Hesston to battle defending champ Rossville in 3A title

L to R: Rossville QB Jacob Bradshaw (Shari Gentry) & Hesston WR Tanner Bachman (Jacque Bretton)
By: Conor Nicholl for Kpreps.com
Nov 25, 2016

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Hesston coach Clint Rider tailors much of his coaching style from Ohio State coach Urban Meyer.

“I love Urban Meyer,” Rider said.  Our kids would probably tell you that I talk about him too much.”

Rider often incorporates Meyer’s E+R=O formula, where the E stands for Event, the R for response and the O for Outcome. On Twitter, Rider uses #TheChase, a hashtag the Buckeyes used in their unexpected run to the national championship two seasons ago. He frequently speaks of building champions in three areas, fathers, scholars and on the field.

The equation has helped Hesston recover from a 1-3 start with opening road losses to Garden Plain (33-27), Halstead (26-24) and a Week 4 defeat against Nickerson (36-27).

Since then, the Swathers have won nine straight, including back-to-back wins against higher-ranked teams in Phillipsburg (38-26) and Hoisington (35-19). Hesston is in its third state game in school history with a runner-up showing in ’89 and a championship in ’92.

“You want to use the Urban Meyer E+R=O kind of method,” Rider said. “What was our response going to be, and there was just no finger pointing between any of our players, and they just kept working, and we got a couple of wins, and I think that kind of built some confidence.”

On Saturday, Hesston (10-3) plays two-time defending champion Rossville (12-1) in the Class 3A state title game. Start time is 1 p.m. from Hutchinson’s Gowans Stadium. It’s a rematch from the ’92 state game that Hesston won, 3-0, with a first quarter field goal.

“I don’t know if we thought we would have been in this position a month and a half ago, but my goodness, just an incredible group of guys to be around,” Rider said.

Rossville, tied with Claflin for fourth all-time in state playoff victories with 56, is 52-2 under fourth-year coach Derick Hammes.

The Bulldawgs are 3-1 in games decided by a single score, including a 34-28 road win versus Sabetha in the second round and a 27-22 victory against Nemaha Central last week in a contest that came down to the final seconds.

“It’s about being in a program where these things are expected,” Hammes said. “There have been players and great teams that have come through here that have really given this program a mindset that they believe that they are going to win.”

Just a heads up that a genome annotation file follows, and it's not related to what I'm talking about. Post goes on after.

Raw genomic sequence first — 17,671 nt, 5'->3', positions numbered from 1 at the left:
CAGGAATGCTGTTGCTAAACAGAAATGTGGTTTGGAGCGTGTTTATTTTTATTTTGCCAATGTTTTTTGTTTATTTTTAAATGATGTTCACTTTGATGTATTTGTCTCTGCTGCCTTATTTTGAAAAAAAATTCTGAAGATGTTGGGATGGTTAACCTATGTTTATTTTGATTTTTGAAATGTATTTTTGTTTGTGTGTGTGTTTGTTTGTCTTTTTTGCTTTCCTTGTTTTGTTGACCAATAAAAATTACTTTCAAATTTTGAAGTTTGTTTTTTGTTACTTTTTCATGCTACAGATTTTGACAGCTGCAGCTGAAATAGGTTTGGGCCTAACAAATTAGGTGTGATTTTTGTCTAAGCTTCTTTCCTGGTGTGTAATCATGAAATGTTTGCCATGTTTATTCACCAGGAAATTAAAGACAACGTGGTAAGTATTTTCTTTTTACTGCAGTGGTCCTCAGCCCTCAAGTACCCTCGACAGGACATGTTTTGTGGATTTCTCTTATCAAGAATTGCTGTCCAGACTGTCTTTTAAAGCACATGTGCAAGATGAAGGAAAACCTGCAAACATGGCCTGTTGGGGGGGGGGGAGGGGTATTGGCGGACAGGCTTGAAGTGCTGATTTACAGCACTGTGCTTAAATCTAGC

Rossville graduated quarterback Tucker Horak, who set multiple state records and won the Kpreps Get Busy Livin’ Player of the Year honor, but retooled behind senior quarterback Jacob Bradshaw and multiple players stepping up into some new key roles.

Bradshaw has 263 rushes for 2,453 rushing yards and 29 scores. He has also completed 110 of 153 passes for 1,627 yards with 22 touchdowns against five interceptions.

Senior Cole Schumacher has 52 catches for 1,024 yards and 18 scores.

Hesston counters with an explosive pass offense with senior quarterback Zach Esau. He has completed 158 of 261 passes for 2,688 yards with 28 scores against 13 interceptions.

Esau has rushed 211 times for 962 yards and 19 touchdowns. Sophomore Parker Roth has 177 carries for 1,135 rushing yards, also with 19 scores.

Four receivers have at least 339 yards, led by 50 catches for 903 yards and 10 TDs from senior Zach Vogt. Sophomore Cameron Cox missed several games with a toe injury but has 41 catches for 741 yards and five TDs. Hesston averages 56 snaps a contest, six more than Rossville.

“He made some throws the other night (against Hoisington), he is throwing it before the guy is open,” Rider said of Esau. “I think Zach Vogt has said he thinks he’s the best quarterback in 3A, and I would agree.”

However, a underrated key for both teams has been the development of the line play, especially offensive.

“In many ways, they could be similar to us,” Hammes said of Hesston. “Their team started to develop as the year went on. They have been tested throughout the year, and they have had some answers, so that’s to me is what’s impressive is when a coach can get his team all on the same page.”

Early on, Rider believed Hesston had a chance to win all three games they lost. In reference to Halstead, Rider said he “kind of felt like we gave that one way,” a contest Hesston led by 10 late.

In the season opener, Hesston permitted Garden Plain to run for 417 yards and 7.9 yards per carry. That included a big game from Garden Plain standout Nate Pauly, who Rider likens to Bradshaw.